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According to Wikipedia:

In copyright law, a derivative work is an expressive creation that includes major copyrightable elements of an original, previously created first work (the underlying work). The derivative work becomes a second, separate work independent in form from the first. The transformation, modification or adaptation of the work must be substantial and bear its author's personality sufficiently to be original and thus protected by copyright.

Documenting software does not by itself make the documentation a derivative work of the software being documented. For example, someone can write a book on how to use a certain library. With normal licenses, nothing stops the author to include example code snippets on how to use the library, yet remain free to license the book as they please.

How does this apply to a Jupyter Notebook? A Jupyter Notebook could be considered as literate programming; a piece of software liberally commented performing a certain role. This would make it a derivate work — if it needs a GPL-library to run, it would need to be licensed appropriately. Or a Jupiter Notebook could be considered documentation: the main purpose is not, after all, to produce functionality, but rather to educate the reader on how to use software. In this interpretation, the notebook is documentation with a lot of examples.

There is a related question Do I need to license a Jupyter Notebook that uses a forked AGPL library?, but that one doesn't raise the question about documentation at all

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  • I think this really depends on the specifics of what you do. Let's say you take some GPL software, make some minor but crucial modifications to that, and then place all the code into a nice Jupyter Notebook and try to license your notebook under a different license (e.g. a proprietary one). That might be possible, but in such a case you'd still have to comply with the GPL license for the code part. In practice you'd still have to find some way to ship the GPL-only portions (and all that is required to execute it), and to allow your own customers of your proprietary Notebook to do so as well.
    – Brandin
    Nov 10 at 9:20
  • Why the downvote? How can I improve this question?
    – gerrit
    Nov 10 at 10:09
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As always, this depends on what is considered a derivative work, which is a legal question rather than a licensing one.

If I have a substantial notebook which is 99% code and is clearly tightly coupled with the libraries it is using, then that is almost certainly a derivative work of the code. If I have a notebook which is 99% documentation and just contains some trivial code snippets, you could probably argue it is not a derivative work of the code. Something in the middle is a grey area, and different jurisdictions may make different rulings so there is no simple answer.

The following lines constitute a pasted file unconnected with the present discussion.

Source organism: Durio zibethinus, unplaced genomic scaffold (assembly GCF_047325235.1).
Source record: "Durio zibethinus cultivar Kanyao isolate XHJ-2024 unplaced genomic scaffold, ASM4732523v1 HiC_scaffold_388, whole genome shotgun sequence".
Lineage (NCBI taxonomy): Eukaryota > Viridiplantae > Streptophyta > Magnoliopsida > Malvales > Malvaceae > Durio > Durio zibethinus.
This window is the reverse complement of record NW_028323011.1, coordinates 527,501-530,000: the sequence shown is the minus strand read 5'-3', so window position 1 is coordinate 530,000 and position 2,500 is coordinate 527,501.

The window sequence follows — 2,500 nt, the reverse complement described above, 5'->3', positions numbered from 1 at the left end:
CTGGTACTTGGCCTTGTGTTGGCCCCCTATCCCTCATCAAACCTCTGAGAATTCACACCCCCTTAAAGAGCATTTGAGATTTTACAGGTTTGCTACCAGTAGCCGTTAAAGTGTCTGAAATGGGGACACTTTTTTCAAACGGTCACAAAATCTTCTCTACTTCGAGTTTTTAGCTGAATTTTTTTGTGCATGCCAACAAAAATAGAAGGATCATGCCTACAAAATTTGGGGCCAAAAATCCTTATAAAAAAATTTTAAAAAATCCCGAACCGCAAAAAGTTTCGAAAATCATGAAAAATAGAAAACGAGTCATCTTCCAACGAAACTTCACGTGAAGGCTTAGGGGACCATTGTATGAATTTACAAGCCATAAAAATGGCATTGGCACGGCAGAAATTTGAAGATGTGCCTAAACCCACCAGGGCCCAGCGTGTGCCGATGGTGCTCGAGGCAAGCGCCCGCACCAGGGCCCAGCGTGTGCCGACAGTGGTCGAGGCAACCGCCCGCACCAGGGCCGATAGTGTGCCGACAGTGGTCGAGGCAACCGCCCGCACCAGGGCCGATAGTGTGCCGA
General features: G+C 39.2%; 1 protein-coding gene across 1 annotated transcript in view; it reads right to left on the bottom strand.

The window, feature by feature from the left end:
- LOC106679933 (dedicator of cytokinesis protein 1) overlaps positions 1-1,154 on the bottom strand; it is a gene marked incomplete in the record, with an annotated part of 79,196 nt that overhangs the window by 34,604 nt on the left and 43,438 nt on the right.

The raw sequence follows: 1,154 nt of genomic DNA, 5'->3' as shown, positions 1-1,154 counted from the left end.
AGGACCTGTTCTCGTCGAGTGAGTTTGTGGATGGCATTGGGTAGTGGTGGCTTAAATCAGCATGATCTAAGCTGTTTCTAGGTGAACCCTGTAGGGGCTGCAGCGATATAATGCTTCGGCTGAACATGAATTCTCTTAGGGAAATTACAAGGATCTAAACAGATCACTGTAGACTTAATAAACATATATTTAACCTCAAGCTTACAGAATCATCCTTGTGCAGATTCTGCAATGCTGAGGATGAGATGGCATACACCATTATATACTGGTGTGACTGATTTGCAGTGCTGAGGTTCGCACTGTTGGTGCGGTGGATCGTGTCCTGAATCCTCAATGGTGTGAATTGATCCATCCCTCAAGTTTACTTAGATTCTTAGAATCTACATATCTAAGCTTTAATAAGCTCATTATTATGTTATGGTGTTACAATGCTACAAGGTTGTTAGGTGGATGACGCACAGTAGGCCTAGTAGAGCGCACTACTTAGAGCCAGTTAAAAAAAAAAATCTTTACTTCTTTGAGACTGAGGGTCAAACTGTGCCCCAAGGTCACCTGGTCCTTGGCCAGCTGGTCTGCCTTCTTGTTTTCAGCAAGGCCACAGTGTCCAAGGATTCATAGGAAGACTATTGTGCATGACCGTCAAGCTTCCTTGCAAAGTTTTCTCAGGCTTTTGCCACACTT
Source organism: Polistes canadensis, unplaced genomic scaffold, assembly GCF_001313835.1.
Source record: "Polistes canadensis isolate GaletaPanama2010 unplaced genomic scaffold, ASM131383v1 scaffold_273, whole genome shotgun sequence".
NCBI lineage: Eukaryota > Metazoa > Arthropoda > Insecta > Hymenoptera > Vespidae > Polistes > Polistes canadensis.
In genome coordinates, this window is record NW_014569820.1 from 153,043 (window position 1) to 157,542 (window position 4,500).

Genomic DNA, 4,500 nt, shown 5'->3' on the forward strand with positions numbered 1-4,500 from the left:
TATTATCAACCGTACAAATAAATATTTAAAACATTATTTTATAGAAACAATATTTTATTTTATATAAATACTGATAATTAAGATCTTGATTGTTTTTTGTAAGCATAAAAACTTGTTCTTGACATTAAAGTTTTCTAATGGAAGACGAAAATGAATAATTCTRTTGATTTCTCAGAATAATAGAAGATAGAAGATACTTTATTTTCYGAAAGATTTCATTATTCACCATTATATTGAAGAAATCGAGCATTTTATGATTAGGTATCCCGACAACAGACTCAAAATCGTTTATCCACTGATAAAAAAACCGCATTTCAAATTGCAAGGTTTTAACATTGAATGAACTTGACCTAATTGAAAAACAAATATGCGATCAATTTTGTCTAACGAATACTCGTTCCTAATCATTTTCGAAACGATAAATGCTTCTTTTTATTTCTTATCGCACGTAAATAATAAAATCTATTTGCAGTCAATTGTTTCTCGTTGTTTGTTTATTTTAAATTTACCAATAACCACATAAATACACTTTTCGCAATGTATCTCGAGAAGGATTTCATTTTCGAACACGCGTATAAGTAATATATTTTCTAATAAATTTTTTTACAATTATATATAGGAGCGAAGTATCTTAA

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    Sorry, I didn't mean to say documentation cannot be a derivative work. I meant that if I document a particular piece of software, the documentation does not as such become a derivative work of the software. I've edited the question to clarify.
    – gerrit
    Nov 9 at 14:49
  • Updated, although the core of the answer doesn't really change. Nov 9 at 15:12
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IANAL but I have worked with many on this specific topic. From those past discussion, the majority (but not all) consider the stuff you have done as content rather than code, and so not either derivative or combined works. If you apply the same principle to open source editors or compilers - would using these create combined/derivative works? They don't, and for good reason - no one would use them!

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  • As it’s currently written, your answer is unclear. Please edit to add additional details that will help others understand how this addresses the question asked. You can find more information on how to write good answers in the help center.
    – Community Bot
    Nov 12 at 9:36
  • Interesting - what specifically is unclear? Nov 12 at 11:02
  • What does "content" in "content rather than code" mean?
    – gerrit
    Nov 14 at 16:19
  • I don't understand how the compiler analogy fits in with the Jupyter Notebook example. To me, the Jupyter Notebook parts which are not code could be considered 'content' (or documentation), while the code parts which can be executed are still clearly code.
    – Brandin
    Nov 15 at 15:42
  • Thanks for the clarification - now that I re-read it i see what you mean. I think what I was trying to say is that the licence that a tool is used under is decoupled from the output of whatever is created using that tool. So if I am using LibreOffice, my spreadsheets that could contain code/logic, are not covered by the licence despite still being like code. The same holds true for other tools such as IDEs, compilers. I was trying to say would a notebook not be the same? Nov 15 at 17:25

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